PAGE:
Sand lime bricks (also known as calcium silicate bricks) are made by mixing sand, fly ash and lime. Pigments may also be added for color. The mixture is then molded under pressure to form bricks; the materials bond together by a chemical reaction that occurs as the wet bricks dry under heat and pressure. These bricks are not, however, fired in kilns in the same manner as burnt clay bricks. Sand lime bricks can offer some advantages over clay bricks such as:
- Their color appearance is gray instead of the regular reddish color.
- Their shape is uniform and presents a smoother finish that doesn’t require plastering.
- These bricks offer excellent strength for load-bearing structures.
- When pigments are added, the bricks can be used for ornamental purposes.
- Less mortar is required during construction.
- Edges are straight and precise, making construction easier.
- Bricks do not effloresce salts and minerals.
The uses for sand lime bricks include:
- Structural foundations and walls
- Exposed brick walls and pillars
- Ornamental uses (when pigments are added)
Concrete bricks are made from solid concrete and are growing in popularity among homeowners. Concrete bricks are usually placed in facades, fences, and provide an excellent aesthetic presence. These bricks can be manufactured to provide different colors if pigments are added during production. Concrete bricks should not be used in below-ground applications.
Common uses for concrete bricks include:
- Internal (hidden) brickwork
Fly Ash Clay Bricks
Fly ash clay bricks are manufactured with clay and fly ash—a byproduct of coal burning—fired at about 1,000 degrees C. Because fly ash contains a high volume of calcium oxide, this type of brick is sometimes described as self-cementing, since it expands when exposed to moisture. This tendency to expand, however, can also produce pop-out failure. Fly ash clay brick has the advantage of being lighter in weight than clay or concrete brick.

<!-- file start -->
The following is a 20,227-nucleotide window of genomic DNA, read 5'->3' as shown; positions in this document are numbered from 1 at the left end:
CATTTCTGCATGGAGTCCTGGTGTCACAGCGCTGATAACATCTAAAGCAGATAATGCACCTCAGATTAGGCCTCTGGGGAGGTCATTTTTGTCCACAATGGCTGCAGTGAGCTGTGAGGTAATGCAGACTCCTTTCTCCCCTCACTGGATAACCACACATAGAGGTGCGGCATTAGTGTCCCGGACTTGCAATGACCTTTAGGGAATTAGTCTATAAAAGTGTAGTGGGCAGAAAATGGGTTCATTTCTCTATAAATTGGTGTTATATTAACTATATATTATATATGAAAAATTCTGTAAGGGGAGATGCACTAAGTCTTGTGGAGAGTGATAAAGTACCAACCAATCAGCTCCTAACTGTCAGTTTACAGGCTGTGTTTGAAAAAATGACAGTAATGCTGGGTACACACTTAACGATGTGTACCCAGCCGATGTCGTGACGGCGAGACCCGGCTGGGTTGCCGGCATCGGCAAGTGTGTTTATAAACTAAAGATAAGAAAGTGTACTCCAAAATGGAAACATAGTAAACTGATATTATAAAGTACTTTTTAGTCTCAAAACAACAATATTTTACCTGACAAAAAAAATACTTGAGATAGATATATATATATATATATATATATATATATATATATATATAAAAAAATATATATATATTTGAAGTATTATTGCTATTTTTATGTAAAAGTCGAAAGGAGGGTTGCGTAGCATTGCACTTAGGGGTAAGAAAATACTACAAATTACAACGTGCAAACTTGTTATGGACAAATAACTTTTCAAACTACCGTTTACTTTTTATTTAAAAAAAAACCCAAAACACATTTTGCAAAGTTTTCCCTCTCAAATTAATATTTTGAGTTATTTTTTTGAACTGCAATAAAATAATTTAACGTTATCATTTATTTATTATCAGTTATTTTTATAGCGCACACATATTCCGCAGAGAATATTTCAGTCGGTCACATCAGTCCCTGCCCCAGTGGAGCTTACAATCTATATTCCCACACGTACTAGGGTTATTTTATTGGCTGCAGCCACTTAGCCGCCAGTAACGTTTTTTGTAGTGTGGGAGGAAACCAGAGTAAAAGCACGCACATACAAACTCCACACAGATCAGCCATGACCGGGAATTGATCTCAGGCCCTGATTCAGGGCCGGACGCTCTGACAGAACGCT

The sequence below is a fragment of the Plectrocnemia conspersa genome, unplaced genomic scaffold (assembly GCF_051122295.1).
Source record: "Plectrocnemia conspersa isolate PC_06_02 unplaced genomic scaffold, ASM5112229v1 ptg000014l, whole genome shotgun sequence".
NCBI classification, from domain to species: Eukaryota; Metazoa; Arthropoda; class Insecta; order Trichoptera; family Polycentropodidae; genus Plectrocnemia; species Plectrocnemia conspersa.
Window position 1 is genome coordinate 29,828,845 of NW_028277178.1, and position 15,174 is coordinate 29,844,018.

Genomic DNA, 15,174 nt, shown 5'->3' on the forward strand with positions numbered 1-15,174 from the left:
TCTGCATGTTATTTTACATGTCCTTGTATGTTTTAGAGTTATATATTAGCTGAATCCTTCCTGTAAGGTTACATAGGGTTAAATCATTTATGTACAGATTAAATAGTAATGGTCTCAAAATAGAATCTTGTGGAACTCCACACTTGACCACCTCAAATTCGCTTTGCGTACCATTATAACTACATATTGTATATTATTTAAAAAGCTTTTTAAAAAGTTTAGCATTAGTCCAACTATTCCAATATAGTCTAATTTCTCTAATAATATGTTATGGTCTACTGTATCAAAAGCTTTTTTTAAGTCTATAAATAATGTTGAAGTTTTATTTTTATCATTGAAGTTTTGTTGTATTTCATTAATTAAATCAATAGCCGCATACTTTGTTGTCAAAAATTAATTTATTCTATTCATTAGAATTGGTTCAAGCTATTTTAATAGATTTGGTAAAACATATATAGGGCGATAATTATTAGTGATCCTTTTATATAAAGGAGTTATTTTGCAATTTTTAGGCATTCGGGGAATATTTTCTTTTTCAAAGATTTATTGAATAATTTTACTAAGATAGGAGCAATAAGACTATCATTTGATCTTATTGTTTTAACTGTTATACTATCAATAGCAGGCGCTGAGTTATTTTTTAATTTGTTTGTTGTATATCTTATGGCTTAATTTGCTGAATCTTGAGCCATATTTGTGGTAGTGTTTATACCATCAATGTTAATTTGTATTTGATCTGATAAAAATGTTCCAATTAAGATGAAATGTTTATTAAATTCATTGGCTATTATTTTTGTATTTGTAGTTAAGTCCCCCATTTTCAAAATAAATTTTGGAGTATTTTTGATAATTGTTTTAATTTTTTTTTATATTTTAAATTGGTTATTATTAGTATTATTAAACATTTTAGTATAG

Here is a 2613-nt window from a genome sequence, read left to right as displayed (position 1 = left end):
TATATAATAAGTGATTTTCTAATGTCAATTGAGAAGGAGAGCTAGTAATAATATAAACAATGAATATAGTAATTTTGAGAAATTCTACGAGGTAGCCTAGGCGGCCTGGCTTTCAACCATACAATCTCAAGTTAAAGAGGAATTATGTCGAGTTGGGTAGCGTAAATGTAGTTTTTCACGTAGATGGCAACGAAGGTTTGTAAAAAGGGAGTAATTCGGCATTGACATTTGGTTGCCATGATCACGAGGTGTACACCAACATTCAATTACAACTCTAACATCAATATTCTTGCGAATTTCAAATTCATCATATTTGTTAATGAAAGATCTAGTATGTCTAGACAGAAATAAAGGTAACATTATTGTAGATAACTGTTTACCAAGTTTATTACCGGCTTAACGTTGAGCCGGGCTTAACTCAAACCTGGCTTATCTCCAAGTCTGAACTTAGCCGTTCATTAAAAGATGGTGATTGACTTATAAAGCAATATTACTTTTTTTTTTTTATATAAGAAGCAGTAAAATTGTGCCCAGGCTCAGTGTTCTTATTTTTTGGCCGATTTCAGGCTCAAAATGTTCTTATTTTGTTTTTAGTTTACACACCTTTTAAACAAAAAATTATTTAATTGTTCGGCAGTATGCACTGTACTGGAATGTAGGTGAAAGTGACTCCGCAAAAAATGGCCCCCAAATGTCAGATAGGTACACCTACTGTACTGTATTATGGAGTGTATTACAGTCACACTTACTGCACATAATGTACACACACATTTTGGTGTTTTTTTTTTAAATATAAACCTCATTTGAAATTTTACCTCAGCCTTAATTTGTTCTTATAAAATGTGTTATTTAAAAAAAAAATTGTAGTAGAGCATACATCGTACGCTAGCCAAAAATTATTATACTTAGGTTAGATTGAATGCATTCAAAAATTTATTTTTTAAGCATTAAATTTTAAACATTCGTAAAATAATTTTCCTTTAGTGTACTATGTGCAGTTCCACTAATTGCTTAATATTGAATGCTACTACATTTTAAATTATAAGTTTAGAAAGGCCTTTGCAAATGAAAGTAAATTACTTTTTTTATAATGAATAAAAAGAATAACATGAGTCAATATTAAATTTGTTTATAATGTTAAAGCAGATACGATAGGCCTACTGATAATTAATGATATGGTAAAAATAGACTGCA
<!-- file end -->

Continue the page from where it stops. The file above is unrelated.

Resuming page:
Typical uses for fly ash clay brick include:
- Structural walls
- Anywhere that improved fire resistance is required
Also known as refractory bricks, these are manufactured from specially formulated earth with a high aluminum oxide content. After burning, these bricks can withstand very high temperatures without their shape, size, or strength being affected.
Common used for this type of brick include:
- Lining of chimneys and furnaces
- Pizza ovens and outdoor brick barbecues
Advantages of Brick Construction
There are many advantages when bricks are used as part of the construction.
- Aesthetic: Bricks offer natural and a variety of colors, including various textures.
- Strength: Bricks offer excellent high compressive strength.
- Porosity: The ability to release and absorb moisture is one of the most important and useful properties of bricks, regulating temperatures and humidity inside structures.
- Fire protection: When prepared properly, a brick structure can give a fire protection maximum rating of 6 hours.
- Sound attenuation: The brick sound insulation is normally 45 decibels for a 4.5 inches brick thickness and 50 decibels for a 9-inch thick brick.
- Insulation: Bricks can exhibit above normal thermal insulation when compared to other building materials. Bricks can help regulate and maintain constant interior temperatures of a structure due to their ability to absorb and slowly release heat. In this way, bricks can produce significant energy savings—more than 30 percent when compared to wood construction.
- Wear-resistance: A brick is so strong that its composition provides excellent wear resistance when compared to wood.